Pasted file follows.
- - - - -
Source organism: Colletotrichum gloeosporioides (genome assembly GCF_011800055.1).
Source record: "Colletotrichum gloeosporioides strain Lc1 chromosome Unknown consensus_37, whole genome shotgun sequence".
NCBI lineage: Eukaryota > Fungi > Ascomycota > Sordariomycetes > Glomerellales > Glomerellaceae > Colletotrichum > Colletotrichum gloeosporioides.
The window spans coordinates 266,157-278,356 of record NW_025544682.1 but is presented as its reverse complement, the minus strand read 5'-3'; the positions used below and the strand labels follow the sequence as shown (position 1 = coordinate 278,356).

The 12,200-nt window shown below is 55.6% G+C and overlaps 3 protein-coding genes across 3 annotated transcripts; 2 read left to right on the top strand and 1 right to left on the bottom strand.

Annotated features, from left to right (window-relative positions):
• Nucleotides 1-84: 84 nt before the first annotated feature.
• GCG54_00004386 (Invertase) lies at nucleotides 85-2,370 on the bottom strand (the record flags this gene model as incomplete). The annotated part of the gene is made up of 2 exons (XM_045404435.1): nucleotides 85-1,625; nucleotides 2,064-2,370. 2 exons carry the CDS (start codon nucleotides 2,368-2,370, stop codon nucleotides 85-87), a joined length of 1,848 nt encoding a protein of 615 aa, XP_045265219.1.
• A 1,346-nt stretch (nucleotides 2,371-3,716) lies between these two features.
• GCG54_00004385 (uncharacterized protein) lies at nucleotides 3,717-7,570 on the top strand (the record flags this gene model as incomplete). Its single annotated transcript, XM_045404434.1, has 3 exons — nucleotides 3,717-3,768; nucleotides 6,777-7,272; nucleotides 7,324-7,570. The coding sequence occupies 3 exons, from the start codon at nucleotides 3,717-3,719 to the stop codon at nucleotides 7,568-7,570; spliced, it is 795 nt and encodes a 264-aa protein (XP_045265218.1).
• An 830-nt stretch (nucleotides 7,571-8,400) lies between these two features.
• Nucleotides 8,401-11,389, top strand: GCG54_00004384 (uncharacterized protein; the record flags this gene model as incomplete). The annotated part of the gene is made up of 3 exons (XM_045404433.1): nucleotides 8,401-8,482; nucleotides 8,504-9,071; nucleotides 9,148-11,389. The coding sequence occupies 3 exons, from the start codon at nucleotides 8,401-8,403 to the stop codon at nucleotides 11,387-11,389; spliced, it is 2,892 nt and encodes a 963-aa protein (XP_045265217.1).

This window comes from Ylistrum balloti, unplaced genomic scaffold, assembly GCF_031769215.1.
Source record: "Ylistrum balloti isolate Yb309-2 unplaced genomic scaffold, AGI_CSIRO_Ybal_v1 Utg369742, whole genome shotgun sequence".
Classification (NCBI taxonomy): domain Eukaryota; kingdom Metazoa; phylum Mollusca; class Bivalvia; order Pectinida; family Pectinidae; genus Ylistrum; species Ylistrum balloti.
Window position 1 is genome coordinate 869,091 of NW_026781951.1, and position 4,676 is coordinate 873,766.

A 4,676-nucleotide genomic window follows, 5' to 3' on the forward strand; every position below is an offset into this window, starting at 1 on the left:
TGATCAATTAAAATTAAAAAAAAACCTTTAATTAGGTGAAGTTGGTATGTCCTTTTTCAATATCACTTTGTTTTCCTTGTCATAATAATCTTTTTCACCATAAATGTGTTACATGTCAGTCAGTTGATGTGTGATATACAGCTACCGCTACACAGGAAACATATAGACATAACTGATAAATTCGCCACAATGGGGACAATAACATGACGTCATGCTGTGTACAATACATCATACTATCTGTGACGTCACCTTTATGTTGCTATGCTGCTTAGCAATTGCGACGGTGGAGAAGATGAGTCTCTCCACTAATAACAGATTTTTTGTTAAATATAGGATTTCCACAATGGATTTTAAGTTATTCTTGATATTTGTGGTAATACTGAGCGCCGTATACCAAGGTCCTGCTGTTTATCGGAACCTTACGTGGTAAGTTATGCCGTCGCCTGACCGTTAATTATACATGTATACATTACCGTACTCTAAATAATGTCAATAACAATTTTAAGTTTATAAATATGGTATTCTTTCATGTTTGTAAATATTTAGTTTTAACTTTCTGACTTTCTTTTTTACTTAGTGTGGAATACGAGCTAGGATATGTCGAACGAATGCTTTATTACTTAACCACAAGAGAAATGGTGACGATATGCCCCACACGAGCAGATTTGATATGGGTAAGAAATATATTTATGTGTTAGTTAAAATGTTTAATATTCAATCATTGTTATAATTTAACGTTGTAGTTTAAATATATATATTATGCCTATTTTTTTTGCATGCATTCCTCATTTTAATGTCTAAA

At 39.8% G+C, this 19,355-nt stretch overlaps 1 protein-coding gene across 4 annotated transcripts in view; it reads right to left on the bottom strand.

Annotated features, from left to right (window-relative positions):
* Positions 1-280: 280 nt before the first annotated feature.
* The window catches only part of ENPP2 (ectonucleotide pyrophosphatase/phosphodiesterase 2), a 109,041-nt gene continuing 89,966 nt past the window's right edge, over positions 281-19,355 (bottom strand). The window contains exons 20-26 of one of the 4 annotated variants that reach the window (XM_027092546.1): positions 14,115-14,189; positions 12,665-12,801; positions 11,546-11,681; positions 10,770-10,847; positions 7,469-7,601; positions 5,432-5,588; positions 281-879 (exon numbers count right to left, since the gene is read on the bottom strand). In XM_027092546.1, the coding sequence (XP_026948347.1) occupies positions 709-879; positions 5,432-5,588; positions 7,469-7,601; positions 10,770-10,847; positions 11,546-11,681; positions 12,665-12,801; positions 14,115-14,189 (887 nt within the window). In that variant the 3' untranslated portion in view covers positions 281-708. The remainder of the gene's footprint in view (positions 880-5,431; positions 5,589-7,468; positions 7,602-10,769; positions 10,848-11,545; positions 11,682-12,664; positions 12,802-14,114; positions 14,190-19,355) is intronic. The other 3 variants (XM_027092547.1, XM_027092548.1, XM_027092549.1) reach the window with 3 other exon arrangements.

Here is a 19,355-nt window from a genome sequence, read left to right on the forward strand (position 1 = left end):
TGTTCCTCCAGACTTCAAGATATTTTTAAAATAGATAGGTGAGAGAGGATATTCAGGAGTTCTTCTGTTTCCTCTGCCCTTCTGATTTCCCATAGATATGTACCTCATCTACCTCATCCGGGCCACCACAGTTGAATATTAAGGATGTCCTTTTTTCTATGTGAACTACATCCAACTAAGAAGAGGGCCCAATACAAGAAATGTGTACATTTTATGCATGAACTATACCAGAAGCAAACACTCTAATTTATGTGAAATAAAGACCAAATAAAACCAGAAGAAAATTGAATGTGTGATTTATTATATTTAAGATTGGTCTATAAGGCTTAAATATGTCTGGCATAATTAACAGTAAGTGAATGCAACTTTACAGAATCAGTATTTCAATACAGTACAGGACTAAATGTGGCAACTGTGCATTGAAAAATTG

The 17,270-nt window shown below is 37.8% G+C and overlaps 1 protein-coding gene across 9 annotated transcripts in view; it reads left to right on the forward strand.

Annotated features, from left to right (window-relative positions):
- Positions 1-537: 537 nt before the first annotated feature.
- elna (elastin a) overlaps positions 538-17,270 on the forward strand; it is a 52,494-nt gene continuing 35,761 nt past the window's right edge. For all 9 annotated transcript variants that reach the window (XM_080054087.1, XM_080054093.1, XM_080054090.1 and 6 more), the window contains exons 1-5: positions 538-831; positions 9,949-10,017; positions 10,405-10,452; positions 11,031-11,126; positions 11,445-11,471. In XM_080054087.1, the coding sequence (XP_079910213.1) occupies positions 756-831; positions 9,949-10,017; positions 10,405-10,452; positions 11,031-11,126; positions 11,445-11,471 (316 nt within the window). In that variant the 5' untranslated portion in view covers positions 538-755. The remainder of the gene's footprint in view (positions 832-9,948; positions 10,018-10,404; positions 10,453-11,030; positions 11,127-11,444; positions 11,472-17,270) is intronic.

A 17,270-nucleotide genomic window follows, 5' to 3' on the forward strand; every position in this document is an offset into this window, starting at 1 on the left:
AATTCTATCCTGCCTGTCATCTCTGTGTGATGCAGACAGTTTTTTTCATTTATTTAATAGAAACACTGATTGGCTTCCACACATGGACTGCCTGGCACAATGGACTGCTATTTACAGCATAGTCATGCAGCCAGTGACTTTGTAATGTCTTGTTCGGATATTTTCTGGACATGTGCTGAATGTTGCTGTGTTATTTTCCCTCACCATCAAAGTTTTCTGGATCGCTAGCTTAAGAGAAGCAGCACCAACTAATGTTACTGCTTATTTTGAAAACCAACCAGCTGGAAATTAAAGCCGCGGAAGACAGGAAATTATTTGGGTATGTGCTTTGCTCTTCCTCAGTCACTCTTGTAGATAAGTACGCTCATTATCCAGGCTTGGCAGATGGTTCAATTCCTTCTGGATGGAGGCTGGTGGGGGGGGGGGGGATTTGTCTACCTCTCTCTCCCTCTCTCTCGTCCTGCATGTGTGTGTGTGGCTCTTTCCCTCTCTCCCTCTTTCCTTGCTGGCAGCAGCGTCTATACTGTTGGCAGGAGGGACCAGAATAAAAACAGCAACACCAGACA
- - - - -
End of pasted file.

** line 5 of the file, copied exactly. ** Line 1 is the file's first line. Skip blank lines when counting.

The 12,200-nt window shown below is 55.6% G+C and overlaps 3 protein-coding genes across 3 annotated transcripts; 2 read left to right on the top strand and 1 right to left on the bottom strand.